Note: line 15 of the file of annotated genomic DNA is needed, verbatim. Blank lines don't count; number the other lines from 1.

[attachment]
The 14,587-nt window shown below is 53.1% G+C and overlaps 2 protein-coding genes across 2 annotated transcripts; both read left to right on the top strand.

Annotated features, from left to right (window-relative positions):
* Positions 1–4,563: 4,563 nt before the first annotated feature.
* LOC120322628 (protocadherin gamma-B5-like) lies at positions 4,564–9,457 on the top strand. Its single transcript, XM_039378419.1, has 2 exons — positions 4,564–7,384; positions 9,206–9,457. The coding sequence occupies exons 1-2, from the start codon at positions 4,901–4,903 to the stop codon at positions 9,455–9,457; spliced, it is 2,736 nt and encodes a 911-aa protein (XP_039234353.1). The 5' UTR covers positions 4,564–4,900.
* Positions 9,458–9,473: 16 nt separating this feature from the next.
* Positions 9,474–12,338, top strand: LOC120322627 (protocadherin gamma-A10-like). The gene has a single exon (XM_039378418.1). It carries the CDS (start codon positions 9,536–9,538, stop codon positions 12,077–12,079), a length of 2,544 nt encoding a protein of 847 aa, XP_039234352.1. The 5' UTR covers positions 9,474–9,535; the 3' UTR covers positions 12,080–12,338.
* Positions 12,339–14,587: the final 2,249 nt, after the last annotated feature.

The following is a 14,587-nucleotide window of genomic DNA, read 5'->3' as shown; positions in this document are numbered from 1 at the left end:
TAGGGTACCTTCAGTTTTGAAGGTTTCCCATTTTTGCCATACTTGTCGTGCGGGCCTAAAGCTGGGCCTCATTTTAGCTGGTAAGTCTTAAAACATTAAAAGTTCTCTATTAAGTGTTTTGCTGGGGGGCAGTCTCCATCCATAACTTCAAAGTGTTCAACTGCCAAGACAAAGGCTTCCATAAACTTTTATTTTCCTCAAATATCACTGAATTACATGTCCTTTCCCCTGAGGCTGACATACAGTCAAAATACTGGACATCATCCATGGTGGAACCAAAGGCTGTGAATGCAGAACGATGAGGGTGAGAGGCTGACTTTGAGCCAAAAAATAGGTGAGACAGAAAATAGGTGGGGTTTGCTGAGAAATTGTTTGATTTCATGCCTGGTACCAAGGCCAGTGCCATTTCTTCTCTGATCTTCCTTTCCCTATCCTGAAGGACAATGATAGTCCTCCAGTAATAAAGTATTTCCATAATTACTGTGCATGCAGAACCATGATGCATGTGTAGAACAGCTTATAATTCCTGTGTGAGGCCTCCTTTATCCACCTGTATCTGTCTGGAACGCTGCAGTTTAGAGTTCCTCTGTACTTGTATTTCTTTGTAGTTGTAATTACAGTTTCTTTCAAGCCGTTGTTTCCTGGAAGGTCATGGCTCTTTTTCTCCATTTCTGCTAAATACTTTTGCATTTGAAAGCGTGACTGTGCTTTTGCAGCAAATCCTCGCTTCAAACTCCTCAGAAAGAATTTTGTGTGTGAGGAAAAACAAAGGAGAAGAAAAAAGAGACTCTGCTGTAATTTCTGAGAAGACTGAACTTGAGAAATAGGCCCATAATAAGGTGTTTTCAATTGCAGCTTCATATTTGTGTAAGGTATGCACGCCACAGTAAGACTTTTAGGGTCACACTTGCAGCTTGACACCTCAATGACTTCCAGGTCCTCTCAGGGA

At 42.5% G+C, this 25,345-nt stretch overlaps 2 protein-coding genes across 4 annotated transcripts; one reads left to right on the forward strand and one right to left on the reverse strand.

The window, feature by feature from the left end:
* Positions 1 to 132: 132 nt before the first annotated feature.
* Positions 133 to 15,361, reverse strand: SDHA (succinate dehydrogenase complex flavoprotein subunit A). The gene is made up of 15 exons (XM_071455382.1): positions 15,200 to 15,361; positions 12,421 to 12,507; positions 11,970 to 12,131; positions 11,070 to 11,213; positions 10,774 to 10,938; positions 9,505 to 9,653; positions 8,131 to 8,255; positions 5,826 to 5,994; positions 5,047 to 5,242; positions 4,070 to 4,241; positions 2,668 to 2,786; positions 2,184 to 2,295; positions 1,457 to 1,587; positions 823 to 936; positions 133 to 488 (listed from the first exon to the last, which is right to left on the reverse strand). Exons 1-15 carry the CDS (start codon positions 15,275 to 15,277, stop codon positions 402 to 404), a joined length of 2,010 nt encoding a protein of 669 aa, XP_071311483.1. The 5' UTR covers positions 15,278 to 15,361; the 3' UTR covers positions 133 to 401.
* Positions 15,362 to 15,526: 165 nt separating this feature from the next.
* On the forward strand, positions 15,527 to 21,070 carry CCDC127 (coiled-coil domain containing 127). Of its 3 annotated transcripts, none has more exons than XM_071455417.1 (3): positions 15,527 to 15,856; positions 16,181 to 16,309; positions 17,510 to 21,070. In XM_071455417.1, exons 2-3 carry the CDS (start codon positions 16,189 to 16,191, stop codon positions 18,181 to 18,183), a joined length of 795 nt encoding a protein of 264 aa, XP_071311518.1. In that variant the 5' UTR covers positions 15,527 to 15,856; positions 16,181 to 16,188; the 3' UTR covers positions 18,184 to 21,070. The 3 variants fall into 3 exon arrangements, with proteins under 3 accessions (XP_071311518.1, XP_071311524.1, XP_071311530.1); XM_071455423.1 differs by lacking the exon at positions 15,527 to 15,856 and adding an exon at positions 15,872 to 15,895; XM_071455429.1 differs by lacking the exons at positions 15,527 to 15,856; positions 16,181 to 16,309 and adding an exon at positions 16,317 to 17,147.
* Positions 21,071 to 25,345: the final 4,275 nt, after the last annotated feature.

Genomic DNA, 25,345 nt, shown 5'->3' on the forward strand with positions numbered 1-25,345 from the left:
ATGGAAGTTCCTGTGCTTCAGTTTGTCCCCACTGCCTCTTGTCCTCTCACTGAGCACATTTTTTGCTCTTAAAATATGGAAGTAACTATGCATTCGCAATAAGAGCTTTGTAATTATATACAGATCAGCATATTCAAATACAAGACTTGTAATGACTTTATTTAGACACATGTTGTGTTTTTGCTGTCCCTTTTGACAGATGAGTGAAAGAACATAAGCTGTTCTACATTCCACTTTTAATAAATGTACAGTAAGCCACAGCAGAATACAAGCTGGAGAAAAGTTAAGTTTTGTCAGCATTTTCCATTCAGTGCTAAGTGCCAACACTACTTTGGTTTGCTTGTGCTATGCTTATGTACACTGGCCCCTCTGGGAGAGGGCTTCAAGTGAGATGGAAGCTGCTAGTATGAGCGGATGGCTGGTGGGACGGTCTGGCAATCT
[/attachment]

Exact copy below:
* On the forward strand, positions 15,527 to 21,070 carry CCDC127 (coiled-coil domain containing 127). Of its 3 annotated transcripts, none has more exons than XM_071455417.1 (3): positions 15,527 to 15,856; positions 16,181 to 16,309; positions 17,510 to 21,070. In XM_071455417.1, exons 2-3 carry the CDS (start codon positions 16,189 to 16,191, stop codon positions 18,181 to 18,183), a joined length of 795 nt encoding a protein of 264 aa, XP_071311518.1. In that variant the 5' UTR covers positions 15,527 to 15,856; positions 16,181 to 16,188; the 3' UTR covers positions 18,184 to 21,070. The 3 variants fall into 3 exon arrangements, with proteins under 3 accessions (XP_071311518.1, XP_071311524.1, XP_071311530.1); XM_071455423.1 differs by lacking the exon at positions 15,527 to 15,856 and adding an exon at positions 15,872 to 15,895; XM_071455429.1 differs by lacking the exons at positions 15,527 to 15,856; positions 16,181 to 16,309 and adding an exon at positions 16,317 to 17,147.